EST. 1837

Benefits of wool

A fantastically eco-friendly fibre that we are very passionate about.

Wool is one of the oldest materials used by humankind for textiles. It is a fantastically eco-friendly fibre with impressive inherent properties, which makes it so versatile in fabrics and highly superior to synthetic alternatives.

Wool is very much our passion – one that we have been working with for over 185 years. As such, we make every effort to ensure that our raw wool is sourced only from reputable sources. Below you will find information both on the properties of wool, and initiatives that we have undertaken to ensure that our cloth is both high-quality and ethically considerate.

100% Renewable

Wool is a 100% renewable resource. By consuming a simple blend of grass, water and sunlight, sheep will produce a new fleece of wool yearly – which is then harvested and sold.

Sheep are also typically farmed on hilly or arid land – areas that would otherwise be unfit for other agricultural use, helping to minimise strains on resources and space.

100% Biodegradable

As wool is grown as a by-product on sheep, it is therefore made up of naturally occurring proteins – which can be easily and completely broken down by microorganisms within the soil.

This process is known as decomposition, and it will then release these proteins into the soil – providing valuable nutrients back into the earth.

Naturally Insulating

Wool has a very unique structure on a microscopic scale which has caused ‘pockets’ to form. These ‘pockets’ are well suited to capture air and moisture, which it can then utilise accordingly in respect to temperature changes.

If it is too hot, it can release moisture to promote cooling, and if it is too cold it can retain air to act as insulation for warmth.


Wool is exceptionally efficient at absorbing moisture from the skin and releasing it back into the air as it passes through ‘pockets’ in the fibre structure. This results in an environment that is very difficult for bacteria to inhabit and grow within – which in turn stops the development of odour.

Easy to Care for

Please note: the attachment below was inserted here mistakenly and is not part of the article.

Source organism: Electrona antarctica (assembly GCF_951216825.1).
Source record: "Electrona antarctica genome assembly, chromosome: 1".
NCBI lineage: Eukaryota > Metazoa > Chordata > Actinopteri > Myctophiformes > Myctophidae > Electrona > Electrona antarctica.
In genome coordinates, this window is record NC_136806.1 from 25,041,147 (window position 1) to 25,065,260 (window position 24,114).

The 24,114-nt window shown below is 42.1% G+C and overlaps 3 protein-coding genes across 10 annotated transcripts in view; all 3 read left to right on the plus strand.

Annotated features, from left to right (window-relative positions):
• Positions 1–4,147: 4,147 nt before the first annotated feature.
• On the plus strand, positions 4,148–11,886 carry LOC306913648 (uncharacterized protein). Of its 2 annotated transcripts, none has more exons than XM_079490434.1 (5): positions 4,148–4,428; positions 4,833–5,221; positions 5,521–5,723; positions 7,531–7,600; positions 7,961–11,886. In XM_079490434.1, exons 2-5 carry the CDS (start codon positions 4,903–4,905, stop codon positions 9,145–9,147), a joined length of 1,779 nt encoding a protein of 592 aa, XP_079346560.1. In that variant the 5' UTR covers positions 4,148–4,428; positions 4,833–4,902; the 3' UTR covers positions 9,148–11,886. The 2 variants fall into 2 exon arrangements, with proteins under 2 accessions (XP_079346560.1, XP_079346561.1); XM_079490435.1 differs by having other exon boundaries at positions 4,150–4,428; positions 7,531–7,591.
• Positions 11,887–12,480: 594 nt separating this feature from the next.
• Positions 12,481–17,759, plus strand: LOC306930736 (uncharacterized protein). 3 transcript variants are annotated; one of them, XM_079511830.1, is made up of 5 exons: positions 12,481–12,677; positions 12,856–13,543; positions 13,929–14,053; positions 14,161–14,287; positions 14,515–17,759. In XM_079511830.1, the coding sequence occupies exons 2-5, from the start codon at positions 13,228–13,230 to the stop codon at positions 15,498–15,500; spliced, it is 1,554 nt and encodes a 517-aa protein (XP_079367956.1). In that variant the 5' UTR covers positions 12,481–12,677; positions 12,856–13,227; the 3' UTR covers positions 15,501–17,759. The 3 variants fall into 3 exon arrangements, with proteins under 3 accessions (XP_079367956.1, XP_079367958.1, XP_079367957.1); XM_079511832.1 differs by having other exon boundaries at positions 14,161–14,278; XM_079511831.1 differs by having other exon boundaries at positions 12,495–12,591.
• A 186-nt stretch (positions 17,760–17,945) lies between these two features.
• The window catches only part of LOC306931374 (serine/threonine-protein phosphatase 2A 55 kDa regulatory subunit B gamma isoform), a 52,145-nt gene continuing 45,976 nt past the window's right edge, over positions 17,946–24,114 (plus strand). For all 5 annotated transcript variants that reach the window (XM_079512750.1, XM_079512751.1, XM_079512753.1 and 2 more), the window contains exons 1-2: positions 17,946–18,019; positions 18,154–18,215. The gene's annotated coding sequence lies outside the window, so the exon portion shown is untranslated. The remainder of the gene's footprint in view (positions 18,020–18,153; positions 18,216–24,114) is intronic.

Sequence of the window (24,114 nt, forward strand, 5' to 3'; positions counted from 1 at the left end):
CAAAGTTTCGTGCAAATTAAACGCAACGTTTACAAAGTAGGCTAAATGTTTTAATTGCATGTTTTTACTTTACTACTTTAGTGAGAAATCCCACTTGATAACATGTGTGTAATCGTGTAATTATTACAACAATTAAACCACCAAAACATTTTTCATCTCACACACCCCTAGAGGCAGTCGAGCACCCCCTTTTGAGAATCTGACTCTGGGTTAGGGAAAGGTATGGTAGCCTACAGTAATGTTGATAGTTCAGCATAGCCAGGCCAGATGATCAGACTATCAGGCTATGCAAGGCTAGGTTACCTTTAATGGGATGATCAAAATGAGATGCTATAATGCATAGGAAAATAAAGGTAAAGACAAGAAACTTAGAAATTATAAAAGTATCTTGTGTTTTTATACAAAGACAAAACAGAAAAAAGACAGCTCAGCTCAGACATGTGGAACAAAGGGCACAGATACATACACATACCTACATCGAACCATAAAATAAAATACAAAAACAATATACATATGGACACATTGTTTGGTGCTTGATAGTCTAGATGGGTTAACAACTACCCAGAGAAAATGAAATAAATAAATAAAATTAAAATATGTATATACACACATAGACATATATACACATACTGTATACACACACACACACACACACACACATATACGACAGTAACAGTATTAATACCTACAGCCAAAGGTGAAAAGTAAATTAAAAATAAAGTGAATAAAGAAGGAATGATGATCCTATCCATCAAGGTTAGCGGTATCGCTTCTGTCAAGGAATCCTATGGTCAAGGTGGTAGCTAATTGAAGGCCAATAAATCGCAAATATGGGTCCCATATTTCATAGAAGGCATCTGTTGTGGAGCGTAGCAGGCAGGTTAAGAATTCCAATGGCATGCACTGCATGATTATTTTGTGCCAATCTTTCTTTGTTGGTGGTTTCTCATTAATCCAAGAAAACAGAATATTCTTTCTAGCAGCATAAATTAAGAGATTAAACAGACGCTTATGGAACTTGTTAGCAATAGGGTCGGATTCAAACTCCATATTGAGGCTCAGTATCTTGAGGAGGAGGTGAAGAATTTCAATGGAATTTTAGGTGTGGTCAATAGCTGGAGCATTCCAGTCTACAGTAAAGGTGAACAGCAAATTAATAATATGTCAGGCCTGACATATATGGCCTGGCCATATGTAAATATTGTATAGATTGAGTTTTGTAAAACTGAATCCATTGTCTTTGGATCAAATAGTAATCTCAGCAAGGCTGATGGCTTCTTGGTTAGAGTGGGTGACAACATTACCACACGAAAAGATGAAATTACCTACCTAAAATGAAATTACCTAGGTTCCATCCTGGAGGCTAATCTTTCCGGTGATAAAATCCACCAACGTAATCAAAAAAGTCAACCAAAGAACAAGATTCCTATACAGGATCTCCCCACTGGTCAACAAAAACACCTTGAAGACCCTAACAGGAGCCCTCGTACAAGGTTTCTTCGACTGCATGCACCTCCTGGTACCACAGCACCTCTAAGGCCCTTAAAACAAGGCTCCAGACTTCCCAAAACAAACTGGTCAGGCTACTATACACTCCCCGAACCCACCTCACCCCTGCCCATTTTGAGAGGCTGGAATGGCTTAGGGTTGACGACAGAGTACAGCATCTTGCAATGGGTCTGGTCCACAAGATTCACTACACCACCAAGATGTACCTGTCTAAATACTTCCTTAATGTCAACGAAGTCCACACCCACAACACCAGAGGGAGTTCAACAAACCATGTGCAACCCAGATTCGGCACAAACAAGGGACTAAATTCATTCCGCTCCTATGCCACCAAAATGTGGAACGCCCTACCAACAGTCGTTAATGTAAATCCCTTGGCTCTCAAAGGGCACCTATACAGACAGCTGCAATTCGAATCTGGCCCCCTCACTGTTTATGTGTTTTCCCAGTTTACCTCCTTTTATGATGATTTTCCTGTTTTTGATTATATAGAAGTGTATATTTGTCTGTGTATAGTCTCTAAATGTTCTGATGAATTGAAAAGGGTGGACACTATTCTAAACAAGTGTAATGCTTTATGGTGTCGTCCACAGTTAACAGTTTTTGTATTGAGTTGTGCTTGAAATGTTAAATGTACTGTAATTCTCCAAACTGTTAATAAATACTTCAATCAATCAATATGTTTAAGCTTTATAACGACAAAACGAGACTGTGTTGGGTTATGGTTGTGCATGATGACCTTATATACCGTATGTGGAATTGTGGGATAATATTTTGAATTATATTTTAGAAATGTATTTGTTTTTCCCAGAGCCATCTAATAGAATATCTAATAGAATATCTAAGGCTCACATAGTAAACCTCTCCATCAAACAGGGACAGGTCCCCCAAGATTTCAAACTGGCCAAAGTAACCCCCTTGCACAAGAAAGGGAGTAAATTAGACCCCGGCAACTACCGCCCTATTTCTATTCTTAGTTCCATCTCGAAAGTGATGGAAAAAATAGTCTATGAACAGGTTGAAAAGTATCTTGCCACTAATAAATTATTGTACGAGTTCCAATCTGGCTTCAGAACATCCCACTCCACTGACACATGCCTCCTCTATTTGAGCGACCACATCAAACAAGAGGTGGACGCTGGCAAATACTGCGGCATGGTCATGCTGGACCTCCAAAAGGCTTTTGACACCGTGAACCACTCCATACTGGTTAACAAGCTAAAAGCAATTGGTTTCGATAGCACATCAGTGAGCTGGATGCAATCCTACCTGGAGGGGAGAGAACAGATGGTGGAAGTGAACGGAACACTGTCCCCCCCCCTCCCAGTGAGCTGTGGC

Wool fibres have a natural “waxy” outer coating, which slows down the time for dirt to be absorbed into the fibres. This means that when soiling first happens, it is typically quite easily wiped away with warm water on a towel.

Naturally Fire-Resistant

The insulating properties of wool – as well as it having a naturally high Nitrogen content – means that wool is naturally fire-resistant. It does not melt, drip, or stick to skin when it burns, with an ignition temperature between 570-600°C. For this reason it is often used in hotels, aircrafts, hospitals and theatres.

Masterton | New Zealand

During 2019, we were delighted to have the opportunity to visit some of the farmlands within the rolling hills of Masterton, NZ.

New Zealand is on of the countries where we procure our Shetland-type fibres. Whilst we typically work through the external accredited body of the New Zealand Farm Assurance Programme Standard – and our long-term supplier Bloch & Behrens – we were still delighted to undergo this experience and meet some of the farmers behind the wool.

All of our Shetland-type wool is sourced from reputable sources, ensuring ethical handling of the animals and compliance with the five freedoms of animal welfare.

Animal Welfaire – Anti-Mulesing

Mulesing is a farming practice which involves the cutting of wool-growing skin in order to reduce the affliction of parasitic infections and flystrike.

In line with the Animal Welfare Act of 1999, we have ensured all of our NZ Shetland-type wool is sourced from reputable origins that do not – and have not ever – used the practice of Mulesing.

Wool Integrity Programme

We are certified by the Wool Integrity Programme – underpinned by the New Zealand Farm Assurance Programme Standard. This ensures that all wool we receive through our long-term supplier – Bloch & Behrens – complies with the five freedoms of animal welfare:

– Freedom from thirst, hunder, and malnutrition.

– Freedom from discomfort.

– Freedom from pain, injury, or disease.

– Freedom from distress.

– Freedom to express normal behaviour.